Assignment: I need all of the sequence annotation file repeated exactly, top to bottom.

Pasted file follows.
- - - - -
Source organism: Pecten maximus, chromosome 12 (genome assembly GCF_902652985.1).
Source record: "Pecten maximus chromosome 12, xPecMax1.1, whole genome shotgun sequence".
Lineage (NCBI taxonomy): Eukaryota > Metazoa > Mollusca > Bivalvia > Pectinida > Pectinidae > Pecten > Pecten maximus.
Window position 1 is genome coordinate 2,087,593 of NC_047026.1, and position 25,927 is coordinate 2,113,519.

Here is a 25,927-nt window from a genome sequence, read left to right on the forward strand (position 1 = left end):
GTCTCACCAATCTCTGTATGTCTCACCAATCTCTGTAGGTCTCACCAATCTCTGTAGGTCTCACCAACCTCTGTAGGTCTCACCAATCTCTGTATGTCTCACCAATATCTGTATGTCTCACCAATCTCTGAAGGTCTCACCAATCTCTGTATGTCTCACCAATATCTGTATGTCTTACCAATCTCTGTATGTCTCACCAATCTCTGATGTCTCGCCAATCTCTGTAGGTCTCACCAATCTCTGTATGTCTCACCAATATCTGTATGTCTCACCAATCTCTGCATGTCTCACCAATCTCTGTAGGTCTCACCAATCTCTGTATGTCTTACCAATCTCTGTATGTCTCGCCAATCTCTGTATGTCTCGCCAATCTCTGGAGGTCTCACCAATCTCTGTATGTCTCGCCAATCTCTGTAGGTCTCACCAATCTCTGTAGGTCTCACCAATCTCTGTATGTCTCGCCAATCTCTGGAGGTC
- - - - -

Source organism: Pecten maximus, chromosome 12 (genome assembly GCF_902652985.1).
Source record: "Pecten maximus chromosome 12, xPecMax1.1, whole genome shotgun sequence".
Lineage (NCBI taxonomy): Eukaryota > Metazoa > Mollusca > Bivalvia > Pectinida > Pectinidae > Pecten > Pecten maximus.
Window position 1 is genome coordinate 2,087,593 of NC_047026.1, and position 25,927 is coordinate 2,113,519.

Here is a 25,927-nt window from a genome sequence, read left to right on the forward strand (position 1 = left end):
GTCTCACCAATCTCTGTATGTCTCACCAATCTCTGTAGGTCTCACCAATCTCTGTAGGTCTCACCAACCTCTGTAGGTCTCACCAATCTCTGTATGTCTCACCAATATCTGTATGTCTCACCAATCTCTGAAGGTCTCACCAATCTCTGTATGTCTCACCAATATCTGTATGTCTTACCAATCTCTGTATGTCTCACCAATCTCTGATGTCTCGCCAATCTCTGTAGGTCTCACCAATCTCTGTATGTCTCACCAATATCTGTATGTCTCACCAATCTCTGCATGTCTCACCAATCTCTGTAGGTCTCACCAATCTCTGTATGTCTTACCAATCTCTGTATGTCTCGCCAATCTCTGTATGTCTCGCCAATCTCTGGAGGTCTCACCAATCTCTGTATGTCTCGCCAATCTCTGTAGGTCTCACCAATCTCTGTAGGTCTCACCAATCTCTGTATGTCTCGCCAATCTCTGGAGGTC